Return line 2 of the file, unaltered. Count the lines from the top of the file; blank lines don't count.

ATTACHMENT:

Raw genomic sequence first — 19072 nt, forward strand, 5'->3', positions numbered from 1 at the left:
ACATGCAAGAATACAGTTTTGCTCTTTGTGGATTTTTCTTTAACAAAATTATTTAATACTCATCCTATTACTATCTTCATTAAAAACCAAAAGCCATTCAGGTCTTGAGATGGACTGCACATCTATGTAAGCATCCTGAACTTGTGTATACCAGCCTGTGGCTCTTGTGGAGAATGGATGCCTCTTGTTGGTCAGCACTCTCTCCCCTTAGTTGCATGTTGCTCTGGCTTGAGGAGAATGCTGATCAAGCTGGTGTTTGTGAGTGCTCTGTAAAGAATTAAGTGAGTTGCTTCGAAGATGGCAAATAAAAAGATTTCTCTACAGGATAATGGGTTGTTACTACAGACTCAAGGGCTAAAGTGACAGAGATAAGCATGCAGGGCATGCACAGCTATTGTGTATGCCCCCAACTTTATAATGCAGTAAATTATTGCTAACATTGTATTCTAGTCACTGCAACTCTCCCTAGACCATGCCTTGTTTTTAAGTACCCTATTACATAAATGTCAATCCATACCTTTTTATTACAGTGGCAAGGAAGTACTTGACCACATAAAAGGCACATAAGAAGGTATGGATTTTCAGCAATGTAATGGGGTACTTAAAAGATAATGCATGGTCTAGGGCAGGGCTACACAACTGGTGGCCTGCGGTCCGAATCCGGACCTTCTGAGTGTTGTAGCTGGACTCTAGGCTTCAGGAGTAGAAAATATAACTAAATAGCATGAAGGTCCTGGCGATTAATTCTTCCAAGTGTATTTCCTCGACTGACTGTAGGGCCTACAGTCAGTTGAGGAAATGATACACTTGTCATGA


ACATGCAAGAATACAGTTTTGCTCTTTGTGGATTTTTCTTTAACAAAATTATTTAATACTCATCCTATTACTATCTTCATTAAAAACCAAAAGCCATTCAGGTCTTGAGATGGACTGCACATCTATGTAAGCATCCTGAACTTGTGTATACCAGCCTGTGGCTCTTGTGGAGAATGGATGCCTCTTGTTGGTCAGCACTCTCTCCCCTTAGTTGCATGTTGCTCTGGCTTGAGGAGAATGCTGATCAAGCTGGTGTTTGTGAGTGCTCTGTAAAGAATTAAGTGAGTTGCTTCGAAGATGGCAAATAAAAAGATTTCTCTACAGGATAATGGGTTGTTACTACAGACTCAAGGGCTAAAGTGACAGAGATAAGCATGCAGGGCATGCACAGCTATTGTGTATGCCCCCAACTTTATAATGCAGTAAATTATTGCTAACATTGTATTCTAGTCACTGCAACTCTCCCTAGACCATGCCTTGTTTTTAAGTACCCTATTACATAAATGTCAATCCATACCTTTTTATTACAGTGGCAAGGAAGTACTTGACCACATAAAAGGCACATAAGAAGGTATGGATTTTCAGCAATGTAATGGGGTACTTAAAAGATAATGCATGGTCTAGGGCAGGGCTACACAACTGGTGGCCTGCGGTCCGAATCCGGACCTTCTGAGTGTTGTAGCTGGACTCTAGGCTTCAGGAGTAGAAAATATAACTAAATAGCATGAAGGTCCTGGCGATTAATTCTTCCAAGTGTATTTCCTCGACTGACTGTAGGGCCTACAGTCAGTTGAGGAAATGATACACTTGTCATGA